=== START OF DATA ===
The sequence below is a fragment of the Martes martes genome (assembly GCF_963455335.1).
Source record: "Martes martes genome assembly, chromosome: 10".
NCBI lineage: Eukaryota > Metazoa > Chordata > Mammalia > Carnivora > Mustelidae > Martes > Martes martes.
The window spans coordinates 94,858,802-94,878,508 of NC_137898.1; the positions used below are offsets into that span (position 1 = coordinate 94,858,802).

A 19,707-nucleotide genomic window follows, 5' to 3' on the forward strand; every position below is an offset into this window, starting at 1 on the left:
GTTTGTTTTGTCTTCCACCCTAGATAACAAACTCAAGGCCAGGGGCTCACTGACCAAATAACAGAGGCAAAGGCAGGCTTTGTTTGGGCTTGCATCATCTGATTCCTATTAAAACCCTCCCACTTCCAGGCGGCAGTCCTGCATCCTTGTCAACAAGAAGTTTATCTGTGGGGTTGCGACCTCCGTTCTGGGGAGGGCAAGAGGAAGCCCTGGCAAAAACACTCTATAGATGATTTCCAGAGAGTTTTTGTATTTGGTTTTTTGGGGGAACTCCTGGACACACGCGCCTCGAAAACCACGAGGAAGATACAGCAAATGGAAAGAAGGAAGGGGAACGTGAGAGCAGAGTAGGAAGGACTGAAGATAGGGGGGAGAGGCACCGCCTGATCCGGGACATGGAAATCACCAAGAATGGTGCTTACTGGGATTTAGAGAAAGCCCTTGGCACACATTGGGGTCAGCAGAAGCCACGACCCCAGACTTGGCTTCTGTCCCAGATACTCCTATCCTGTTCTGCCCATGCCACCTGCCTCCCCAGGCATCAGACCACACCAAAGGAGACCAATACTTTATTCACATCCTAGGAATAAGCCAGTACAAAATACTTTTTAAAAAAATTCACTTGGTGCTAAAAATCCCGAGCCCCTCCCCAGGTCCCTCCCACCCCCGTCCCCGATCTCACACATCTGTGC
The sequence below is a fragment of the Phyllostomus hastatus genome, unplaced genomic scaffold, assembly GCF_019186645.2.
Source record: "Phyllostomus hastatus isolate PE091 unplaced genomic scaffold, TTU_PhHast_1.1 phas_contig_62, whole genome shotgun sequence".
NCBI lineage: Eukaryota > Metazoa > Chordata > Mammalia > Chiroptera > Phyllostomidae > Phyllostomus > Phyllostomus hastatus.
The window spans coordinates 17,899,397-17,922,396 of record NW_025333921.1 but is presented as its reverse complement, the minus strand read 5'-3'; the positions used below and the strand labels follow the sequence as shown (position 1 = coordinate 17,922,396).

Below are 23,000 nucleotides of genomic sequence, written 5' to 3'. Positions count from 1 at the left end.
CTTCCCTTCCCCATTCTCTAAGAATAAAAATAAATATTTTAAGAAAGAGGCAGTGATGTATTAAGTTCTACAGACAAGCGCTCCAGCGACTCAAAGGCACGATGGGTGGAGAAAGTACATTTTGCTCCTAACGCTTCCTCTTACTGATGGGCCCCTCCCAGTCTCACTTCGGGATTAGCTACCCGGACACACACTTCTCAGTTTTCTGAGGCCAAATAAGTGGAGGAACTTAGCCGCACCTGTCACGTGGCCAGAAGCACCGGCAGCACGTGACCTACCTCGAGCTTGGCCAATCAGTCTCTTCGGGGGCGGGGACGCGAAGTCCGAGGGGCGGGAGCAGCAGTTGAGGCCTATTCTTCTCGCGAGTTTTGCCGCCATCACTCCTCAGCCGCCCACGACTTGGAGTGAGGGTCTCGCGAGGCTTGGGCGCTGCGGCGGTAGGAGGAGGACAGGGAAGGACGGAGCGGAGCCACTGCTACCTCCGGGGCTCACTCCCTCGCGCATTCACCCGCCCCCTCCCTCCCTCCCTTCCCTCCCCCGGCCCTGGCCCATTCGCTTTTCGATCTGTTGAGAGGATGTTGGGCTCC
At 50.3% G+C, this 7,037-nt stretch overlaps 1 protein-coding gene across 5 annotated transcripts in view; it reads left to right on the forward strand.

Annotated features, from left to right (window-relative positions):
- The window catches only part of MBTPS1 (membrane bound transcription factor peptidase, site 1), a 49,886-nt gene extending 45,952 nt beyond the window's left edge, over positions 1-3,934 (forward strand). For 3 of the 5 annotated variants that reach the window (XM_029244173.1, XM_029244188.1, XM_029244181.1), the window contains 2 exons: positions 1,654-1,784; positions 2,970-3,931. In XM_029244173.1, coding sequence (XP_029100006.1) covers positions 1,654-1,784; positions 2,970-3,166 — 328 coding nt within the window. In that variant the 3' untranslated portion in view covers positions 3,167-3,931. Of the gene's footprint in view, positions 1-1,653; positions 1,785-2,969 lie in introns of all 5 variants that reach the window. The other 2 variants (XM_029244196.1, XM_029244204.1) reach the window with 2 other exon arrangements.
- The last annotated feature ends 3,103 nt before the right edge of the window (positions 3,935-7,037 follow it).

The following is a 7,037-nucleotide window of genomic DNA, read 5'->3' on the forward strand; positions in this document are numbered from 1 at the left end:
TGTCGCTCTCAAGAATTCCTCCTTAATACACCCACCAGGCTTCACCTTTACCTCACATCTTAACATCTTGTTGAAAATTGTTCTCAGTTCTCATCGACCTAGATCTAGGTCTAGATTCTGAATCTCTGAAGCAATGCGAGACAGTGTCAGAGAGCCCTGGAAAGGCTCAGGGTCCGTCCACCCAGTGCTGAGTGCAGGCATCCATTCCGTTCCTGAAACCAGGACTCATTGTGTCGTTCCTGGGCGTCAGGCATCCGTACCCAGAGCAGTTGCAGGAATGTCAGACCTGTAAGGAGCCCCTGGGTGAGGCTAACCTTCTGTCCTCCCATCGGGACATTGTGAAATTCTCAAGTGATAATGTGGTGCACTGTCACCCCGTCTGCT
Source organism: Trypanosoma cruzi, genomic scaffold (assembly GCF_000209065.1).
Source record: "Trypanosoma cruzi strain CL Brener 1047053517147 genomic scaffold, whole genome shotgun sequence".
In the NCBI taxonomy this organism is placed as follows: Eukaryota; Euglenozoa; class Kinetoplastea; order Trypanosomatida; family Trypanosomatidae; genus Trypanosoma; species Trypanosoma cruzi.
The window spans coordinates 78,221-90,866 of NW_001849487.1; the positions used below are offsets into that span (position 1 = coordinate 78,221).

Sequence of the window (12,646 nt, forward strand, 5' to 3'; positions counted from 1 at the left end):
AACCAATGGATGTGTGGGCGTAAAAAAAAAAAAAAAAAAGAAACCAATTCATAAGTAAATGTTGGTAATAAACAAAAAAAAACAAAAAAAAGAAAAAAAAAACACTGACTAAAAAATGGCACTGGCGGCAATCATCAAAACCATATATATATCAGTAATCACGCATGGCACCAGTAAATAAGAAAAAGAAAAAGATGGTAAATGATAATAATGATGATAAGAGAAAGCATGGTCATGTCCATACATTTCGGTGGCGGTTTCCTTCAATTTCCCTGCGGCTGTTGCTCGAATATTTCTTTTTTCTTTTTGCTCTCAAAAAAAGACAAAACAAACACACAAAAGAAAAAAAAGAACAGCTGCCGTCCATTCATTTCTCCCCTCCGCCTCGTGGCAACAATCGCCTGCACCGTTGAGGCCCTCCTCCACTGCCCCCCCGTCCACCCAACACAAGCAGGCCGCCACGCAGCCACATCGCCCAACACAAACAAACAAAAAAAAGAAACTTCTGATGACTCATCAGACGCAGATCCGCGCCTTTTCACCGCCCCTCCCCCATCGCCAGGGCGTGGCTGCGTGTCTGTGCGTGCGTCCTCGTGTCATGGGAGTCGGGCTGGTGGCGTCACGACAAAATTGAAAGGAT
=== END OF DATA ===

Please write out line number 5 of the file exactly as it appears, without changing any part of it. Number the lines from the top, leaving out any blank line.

A 19,707-nucleotide genomic window follows, 5' to 3' on the forward strand; every position below is an offset into this window, starting at 1 on the left: